Can the states make licensing – of the money movement kind – any easier? As was widely reported this past week, seven of them are trying to do so.
Through the Conference of State Bank Supervisors, Georgia, Illinois, Kansas, Massachusetts, Texas, Tennessee and Washington are looking to standardize the ways firms across traditional financial services and FinTech upstarts apply for, and are granted, licenses.
In an interview with PYMNTS, Charles Clark, acting deputy director of the Washington State Department of Financial Institutions, said there had been complaints by industry participants about the differing legal requirements of getting licensed in each individual state as a money transmitter, especially in terms of disparate procedures. There are different term times in different states for applications, and there also exists some redundancy, he told PYMNTS.
As Clark noted, “some companies that are applying for licenses in multiple states may have to submit the same or similar information multiple times.” He said that in his own state of Washington, state regulators have been looking at those issues for some time to determine the possibility of some sort of reciprocity or sharing of information.
“It did seem possible to share in some of the work,” he said, noting that the Conference had announced Vision 2020 last year, aimed at FinTech and non-bank regulation. “We came up with a proposal basically breaking up the licensing process into two phases, with phase one being a review of all those common licensing items where we think there is the ability to share work, among those states.”
Clark said he had started to discuss the concept with his counterparts in other states and that he put a proposal down in writing for states that had been receptive to the concept.
“The goal was really all along to write the agreement in such a way that we could invite other states around the country to join,” he told PYMNTS.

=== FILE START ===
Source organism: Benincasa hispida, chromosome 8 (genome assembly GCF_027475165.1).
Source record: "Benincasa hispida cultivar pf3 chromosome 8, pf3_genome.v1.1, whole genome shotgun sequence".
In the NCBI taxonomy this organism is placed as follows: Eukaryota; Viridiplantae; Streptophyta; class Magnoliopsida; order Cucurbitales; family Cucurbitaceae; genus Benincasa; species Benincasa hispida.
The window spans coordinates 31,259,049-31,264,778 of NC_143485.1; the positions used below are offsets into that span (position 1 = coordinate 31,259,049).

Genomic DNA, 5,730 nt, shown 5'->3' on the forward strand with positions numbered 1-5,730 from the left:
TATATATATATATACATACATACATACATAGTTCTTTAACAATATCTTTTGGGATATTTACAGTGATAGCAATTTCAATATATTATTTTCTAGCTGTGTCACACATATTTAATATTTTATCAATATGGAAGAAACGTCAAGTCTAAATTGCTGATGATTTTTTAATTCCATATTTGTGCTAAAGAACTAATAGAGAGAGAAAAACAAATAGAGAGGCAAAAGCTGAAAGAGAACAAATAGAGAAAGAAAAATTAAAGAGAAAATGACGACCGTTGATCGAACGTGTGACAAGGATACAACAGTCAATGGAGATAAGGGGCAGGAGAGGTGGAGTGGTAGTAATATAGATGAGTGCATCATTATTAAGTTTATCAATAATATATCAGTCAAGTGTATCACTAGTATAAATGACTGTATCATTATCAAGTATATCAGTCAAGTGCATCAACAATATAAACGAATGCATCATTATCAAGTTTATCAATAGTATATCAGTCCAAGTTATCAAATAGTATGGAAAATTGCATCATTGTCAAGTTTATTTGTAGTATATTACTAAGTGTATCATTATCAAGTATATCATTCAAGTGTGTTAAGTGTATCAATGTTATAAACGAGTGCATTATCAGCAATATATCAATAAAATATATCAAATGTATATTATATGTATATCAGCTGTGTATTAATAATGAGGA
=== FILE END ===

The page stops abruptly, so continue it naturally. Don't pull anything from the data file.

Clark pointed out that the concept has seen interest from other states, and that several have approached him with the idea of exploring whether to sign on.
The pilot being run with those initial seven states will provide some answers for how state regulators can streamline the process. While there has been discussion related to FinTech companies, it would include traditional money transmitter business models, and does not in any way reduce the standards required in those states – and in some states, there might be an elevated standard (reviewed only once in the phase one part of the process). The standards include a review of cybersecurity policy and anti-money laundering policies.
In a hypothetical scenario – whether it’s FinTech or traditional finance, though FinTech gets the headlines – Clark explained that the license applicant, a money transmitter or a FinTech that engages in money transmission (or plans to) would contact one of the seven states and say “we wish to pursue licensure under this protocol,” rather than under standard procedure outside the protocol mandated on a state-by-state basis.
The states and their regulators, as a group under the agreement, would decide which state would conduct a phase one review. At that point, said Clark, the applicant would submit the information to the state conducting the review, without applications being submitted to the other states. The state would then review all of the licensing standards that are common across the pantheon of participating states.
If the hypothetical applicant meets the aforementioned standards, the phase one reviewing state will issue a certification. At that point, the option exists for all of those states to proceed to a phase two review, which would include specific net worth requirements, state-specific bonding requirements and any unique requirements that exist on a state-by-state basis. The participants have a 25-day application term time.